For the first time since 1960, Americans are spending more on electricity than they are on gasoline, a once-moonshot goal of environmental activists that was accomplished mostly by the black swan twist of fate called COVID-19.
Nathaniel Bullard at Bloomberg reported that by the end of this summer, Americans' personal expenditure on electricity was outpacing the money they spent on gasoline and diesel fuel. That was largely driven by lockdowns and business/school closures: With nowhere to go, there was obviously no need to drive cars and consume gasoline.
At the same time, stay-at-home Americans shifted their electricity consumption from their workplaces and schools to their residential power grid.
Should the trend hold—as it very well might, as the pandemic continues with no vaccine in sight—that could finally push the country toward more electric-friendly infrastructure, setting up ETFs that invest in so-called smart grid stocks.
Smart Cars Vs. Smart Grid ETFs
Those with their eyes on an electric future have a few options for exposure.
There is no shortage of electric vehicle ETFs: the $50 million Global X Autonomous & Electric Vehicles ETF (DRIV); the $43 million iShares Self-Driving EV and Tech ETF (IDRV); and the $30 million KraneShares Electric Vehicles and Future Mobility Index ETF (KARS), just to name a few.
However, electric vehicles are but a single segment of what needs to be a much larger shift in the country's infrastructure. Moving from gasoline to electric power wouldn't simply impact transportation, but also utilities and power generation facilities; real estate and construction; as well as industrial supply chains and production.
Of the 12 infrastructure ETFs on the market, only two specifically track next-gen infrastructure: the $57 million First Trust NASDAQ Clean Edge Smart Grid Infrastructure Index Fund (GRID) and the $8 million SPDR S&P Kensho Intelligent Structures ETF (SIMS).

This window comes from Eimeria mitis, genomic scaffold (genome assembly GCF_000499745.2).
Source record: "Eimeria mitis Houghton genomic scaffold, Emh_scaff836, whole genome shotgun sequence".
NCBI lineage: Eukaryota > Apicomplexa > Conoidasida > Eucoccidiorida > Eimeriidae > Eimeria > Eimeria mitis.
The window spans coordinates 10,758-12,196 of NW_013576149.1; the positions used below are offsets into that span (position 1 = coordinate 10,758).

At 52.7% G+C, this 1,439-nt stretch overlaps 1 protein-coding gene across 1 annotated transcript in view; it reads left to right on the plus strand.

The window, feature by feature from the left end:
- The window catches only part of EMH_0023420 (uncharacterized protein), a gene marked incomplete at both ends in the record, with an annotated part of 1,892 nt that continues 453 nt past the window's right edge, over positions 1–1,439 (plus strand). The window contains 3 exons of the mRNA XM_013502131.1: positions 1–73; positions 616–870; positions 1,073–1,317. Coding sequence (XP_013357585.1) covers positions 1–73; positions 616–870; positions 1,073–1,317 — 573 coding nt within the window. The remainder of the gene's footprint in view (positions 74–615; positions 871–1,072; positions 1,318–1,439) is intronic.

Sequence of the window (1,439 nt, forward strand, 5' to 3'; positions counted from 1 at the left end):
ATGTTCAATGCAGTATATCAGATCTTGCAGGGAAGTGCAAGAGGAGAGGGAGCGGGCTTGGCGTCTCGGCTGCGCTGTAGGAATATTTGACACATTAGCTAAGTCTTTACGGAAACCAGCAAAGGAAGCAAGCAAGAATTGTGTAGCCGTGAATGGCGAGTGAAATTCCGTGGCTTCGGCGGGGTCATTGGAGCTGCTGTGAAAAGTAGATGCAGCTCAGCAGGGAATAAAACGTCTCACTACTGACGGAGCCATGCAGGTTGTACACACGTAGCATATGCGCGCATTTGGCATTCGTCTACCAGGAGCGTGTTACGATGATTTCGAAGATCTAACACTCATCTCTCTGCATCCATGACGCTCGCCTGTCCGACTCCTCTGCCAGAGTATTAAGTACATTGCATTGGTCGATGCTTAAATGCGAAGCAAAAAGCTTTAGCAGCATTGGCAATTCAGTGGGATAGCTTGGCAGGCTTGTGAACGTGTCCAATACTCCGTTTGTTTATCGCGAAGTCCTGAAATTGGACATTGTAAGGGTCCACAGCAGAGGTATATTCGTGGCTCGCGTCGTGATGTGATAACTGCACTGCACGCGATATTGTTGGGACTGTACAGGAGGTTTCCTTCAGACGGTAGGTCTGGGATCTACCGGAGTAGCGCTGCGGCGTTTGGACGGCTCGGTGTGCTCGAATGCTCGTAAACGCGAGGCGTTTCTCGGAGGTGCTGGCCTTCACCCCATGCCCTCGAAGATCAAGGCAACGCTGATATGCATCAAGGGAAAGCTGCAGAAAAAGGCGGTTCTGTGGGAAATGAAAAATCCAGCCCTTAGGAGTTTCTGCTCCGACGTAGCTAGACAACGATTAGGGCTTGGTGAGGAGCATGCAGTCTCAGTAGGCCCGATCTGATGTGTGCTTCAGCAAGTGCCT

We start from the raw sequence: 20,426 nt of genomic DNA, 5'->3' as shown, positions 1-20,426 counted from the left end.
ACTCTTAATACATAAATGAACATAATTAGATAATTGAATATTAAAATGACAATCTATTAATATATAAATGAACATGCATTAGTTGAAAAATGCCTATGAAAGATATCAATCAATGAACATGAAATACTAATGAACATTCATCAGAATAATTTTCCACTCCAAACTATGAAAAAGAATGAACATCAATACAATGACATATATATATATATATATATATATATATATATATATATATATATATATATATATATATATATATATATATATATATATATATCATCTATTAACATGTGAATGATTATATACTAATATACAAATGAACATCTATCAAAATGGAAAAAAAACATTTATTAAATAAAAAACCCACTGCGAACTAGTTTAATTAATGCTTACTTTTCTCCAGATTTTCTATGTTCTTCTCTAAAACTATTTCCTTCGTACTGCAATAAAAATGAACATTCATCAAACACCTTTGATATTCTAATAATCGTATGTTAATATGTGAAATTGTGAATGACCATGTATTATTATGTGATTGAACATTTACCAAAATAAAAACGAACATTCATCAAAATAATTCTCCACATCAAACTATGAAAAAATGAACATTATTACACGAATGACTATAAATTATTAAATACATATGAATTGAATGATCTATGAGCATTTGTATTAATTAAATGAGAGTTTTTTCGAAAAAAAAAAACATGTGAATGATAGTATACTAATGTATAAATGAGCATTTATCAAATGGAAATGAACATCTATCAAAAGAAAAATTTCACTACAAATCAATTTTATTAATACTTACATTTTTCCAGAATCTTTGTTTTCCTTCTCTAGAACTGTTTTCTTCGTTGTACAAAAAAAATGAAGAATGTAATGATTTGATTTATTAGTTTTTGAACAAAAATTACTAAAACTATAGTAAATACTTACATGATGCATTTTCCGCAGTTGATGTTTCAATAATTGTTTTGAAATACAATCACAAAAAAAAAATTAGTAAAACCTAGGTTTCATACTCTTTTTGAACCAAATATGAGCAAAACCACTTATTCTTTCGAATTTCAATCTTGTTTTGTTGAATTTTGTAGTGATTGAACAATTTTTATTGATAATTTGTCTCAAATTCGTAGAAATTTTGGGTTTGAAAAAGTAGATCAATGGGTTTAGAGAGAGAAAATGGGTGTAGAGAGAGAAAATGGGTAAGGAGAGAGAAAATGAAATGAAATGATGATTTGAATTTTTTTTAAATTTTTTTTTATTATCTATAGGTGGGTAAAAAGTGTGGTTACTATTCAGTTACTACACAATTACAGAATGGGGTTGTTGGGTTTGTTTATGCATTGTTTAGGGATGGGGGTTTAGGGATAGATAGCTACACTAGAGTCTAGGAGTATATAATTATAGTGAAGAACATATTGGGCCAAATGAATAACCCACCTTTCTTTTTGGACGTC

While both are global ETFs and track roughly the same sector breakdown, GRID tilts more toward international equities, while SIMS favors U.S. exposure.
That appears to have made all the difference, as GRID has risen 30% over the past 12 months, while SIMS has only risen 10%.
Source: ETFAction, data as of Oct. 1, 2020
That said, SIMS is much cheaper than GRID, with an expense ratio of 0.45% compared with GRID's 0.70%.
(To see a full comparison of GRID versus SIMS, visit our ETF Comparison Tool.)
There are a few ETFs with nonpure-play exposure to electric infrastructure companies as well. For example, the $121 million ALPS Disruptive Technologies ETF (DTEC) counts the smart grid as one of 10 main disruptive themes it tracks.
Meanwhile, the $536 million First Trust NASDAQ Clean Edge Green Energy Index Fund (QCLN) and the $391 million ALPS Clean Energy ETF (ACES) fold smart grid stocks under the umbrella of bigger themes—in QCLN's case, "energy intelligence"; in ACES' case, "clean technology."
In addition, the highly thematic SmartETFs Smart Transportation & Technology ETF (MOTO) tracks companies developing safer, cleaner and more connected transportation systems (not just electric cars), so there is a lot of crossover with smart grid technology.
Launched late last year, MOTO has $3 million in assets.
Contact Lara Crigger at [email protected]